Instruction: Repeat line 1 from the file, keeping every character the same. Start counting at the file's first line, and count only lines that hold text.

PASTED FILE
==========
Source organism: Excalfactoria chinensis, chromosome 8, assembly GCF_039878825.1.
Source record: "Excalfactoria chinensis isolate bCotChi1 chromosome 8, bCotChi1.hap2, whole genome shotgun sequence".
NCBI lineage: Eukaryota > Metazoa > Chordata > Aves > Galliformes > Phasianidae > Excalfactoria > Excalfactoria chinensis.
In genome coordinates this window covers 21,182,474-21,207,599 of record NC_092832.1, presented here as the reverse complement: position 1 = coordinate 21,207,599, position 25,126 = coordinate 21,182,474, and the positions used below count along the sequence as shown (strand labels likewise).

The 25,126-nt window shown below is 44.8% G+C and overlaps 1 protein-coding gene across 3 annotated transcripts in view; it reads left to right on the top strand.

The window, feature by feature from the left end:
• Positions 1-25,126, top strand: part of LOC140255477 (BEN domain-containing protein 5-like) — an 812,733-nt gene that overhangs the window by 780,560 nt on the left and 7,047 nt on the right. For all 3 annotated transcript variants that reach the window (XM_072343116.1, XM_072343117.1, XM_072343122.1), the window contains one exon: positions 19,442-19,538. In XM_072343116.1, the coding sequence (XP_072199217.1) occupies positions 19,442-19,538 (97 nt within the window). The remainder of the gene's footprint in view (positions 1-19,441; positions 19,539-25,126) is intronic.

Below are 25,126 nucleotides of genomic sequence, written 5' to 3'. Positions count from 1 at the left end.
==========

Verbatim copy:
Source organism: Excalfactoria chinensis, chromosome 8, assembly GCF_039878825.1.